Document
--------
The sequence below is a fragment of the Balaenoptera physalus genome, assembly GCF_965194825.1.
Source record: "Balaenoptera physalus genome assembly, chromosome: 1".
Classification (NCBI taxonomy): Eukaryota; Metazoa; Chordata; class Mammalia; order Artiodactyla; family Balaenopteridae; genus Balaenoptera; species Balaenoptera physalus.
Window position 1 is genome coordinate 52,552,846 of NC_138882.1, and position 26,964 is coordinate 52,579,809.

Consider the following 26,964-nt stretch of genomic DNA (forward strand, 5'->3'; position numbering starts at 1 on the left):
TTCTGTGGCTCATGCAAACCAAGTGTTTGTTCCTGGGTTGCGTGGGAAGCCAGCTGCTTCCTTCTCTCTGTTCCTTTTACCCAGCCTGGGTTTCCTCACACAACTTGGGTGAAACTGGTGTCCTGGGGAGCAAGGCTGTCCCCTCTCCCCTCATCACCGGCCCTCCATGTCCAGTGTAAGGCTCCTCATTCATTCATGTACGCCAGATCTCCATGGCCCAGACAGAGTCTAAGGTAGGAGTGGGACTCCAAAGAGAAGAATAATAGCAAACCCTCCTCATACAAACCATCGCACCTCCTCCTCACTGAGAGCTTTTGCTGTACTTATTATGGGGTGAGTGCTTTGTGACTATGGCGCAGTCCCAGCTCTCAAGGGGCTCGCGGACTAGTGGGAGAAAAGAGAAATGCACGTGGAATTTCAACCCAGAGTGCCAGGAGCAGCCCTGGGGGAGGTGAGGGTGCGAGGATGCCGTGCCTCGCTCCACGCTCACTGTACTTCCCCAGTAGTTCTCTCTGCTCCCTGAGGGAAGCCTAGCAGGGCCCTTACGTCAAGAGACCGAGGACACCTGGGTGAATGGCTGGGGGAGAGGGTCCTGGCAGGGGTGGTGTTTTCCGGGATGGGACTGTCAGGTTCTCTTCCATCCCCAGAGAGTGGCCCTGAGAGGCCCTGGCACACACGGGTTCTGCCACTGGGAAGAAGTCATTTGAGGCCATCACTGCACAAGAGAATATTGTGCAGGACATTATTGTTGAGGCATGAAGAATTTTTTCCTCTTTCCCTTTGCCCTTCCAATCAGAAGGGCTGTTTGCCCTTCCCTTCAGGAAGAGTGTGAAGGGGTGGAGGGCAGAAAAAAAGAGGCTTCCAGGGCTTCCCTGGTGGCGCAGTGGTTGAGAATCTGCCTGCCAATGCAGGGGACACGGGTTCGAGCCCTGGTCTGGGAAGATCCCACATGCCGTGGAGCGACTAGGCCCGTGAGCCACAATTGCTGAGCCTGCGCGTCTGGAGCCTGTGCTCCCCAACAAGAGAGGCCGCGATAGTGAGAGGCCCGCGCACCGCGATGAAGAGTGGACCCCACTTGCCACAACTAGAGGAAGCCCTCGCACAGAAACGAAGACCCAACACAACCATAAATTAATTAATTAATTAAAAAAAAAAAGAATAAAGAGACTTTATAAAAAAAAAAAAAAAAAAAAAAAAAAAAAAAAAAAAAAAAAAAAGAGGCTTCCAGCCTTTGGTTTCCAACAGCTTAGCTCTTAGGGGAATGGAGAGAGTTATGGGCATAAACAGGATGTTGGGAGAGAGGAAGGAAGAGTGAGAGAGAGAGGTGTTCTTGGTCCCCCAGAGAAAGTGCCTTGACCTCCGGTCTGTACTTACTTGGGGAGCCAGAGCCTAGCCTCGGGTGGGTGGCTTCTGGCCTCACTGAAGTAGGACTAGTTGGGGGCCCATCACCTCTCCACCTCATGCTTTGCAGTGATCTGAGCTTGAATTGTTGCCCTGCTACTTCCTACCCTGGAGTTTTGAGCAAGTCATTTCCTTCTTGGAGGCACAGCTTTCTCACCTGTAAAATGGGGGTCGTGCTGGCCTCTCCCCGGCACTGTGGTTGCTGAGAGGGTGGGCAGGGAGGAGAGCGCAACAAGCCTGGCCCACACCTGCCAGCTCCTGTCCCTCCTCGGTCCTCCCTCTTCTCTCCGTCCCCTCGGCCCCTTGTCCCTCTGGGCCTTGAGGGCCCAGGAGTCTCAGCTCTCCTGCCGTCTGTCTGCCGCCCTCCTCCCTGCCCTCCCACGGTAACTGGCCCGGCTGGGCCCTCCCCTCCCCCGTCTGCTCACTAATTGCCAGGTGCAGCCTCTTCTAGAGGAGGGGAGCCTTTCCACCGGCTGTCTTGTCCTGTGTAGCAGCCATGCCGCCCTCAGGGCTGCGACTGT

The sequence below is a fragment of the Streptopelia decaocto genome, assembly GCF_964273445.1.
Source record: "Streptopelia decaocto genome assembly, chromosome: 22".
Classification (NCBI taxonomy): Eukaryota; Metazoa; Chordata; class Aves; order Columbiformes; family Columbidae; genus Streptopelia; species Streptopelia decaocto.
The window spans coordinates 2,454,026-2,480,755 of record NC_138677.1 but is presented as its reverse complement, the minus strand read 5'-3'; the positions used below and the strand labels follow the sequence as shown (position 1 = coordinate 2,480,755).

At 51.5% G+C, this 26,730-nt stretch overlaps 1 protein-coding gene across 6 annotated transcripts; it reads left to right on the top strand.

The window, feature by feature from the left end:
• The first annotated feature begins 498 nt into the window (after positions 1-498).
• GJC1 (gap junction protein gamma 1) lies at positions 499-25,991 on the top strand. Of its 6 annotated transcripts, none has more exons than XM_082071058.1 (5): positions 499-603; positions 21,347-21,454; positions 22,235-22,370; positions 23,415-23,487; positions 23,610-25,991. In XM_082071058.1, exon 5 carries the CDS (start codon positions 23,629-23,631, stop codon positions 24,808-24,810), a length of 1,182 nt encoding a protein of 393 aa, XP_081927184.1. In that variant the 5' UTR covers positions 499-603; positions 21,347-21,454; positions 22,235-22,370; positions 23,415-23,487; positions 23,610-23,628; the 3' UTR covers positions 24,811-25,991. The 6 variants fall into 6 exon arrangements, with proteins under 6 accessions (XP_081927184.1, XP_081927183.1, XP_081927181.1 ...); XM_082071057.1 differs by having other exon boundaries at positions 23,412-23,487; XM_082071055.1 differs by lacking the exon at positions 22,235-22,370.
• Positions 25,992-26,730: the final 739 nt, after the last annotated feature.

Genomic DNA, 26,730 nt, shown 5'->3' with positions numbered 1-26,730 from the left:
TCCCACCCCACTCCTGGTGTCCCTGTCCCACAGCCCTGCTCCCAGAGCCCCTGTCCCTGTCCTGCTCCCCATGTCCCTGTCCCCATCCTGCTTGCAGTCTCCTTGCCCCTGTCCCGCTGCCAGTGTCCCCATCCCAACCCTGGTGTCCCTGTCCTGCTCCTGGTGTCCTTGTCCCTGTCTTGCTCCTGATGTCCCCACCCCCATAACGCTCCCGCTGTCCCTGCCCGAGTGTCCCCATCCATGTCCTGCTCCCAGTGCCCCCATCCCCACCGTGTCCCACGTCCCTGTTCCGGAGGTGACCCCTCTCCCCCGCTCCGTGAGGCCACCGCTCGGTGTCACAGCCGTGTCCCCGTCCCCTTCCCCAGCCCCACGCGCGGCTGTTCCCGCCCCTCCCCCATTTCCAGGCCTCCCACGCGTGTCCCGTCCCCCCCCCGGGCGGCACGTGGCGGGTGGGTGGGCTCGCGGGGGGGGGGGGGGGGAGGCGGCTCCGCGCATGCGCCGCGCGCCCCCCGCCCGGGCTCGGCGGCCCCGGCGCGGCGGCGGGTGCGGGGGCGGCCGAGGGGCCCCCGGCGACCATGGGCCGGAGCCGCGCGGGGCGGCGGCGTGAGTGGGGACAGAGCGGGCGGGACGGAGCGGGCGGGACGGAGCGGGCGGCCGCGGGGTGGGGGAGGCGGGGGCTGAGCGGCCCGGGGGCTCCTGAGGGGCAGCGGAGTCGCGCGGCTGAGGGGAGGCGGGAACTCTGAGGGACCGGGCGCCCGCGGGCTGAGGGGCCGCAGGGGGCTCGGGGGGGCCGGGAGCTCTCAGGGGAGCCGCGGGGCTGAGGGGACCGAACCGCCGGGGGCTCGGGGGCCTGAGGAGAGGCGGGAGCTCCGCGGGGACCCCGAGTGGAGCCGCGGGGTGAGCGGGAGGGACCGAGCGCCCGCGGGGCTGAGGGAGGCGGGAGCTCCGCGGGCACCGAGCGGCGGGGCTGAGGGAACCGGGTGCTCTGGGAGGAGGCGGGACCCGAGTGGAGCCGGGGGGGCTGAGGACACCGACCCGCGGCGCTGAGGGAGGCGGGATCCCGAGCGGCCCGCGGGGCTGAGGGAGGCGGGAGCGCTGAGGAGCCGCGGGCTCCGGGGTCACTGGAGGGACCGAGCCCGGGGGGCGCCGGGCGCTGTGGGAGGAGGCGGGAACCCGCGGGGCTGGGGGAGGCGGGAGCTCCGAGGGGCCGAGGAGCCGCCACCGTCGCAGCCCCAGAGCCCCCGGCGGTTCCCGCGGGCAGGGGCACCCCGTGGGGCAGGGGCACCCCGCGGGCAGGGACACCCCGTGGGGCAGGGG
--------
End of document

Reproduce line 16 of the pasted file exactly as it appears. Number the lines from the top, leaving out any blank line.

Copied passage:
Genomic DNA, 26,730 nt, shown 5'->3' with positions numbered 1-26,730 from the left: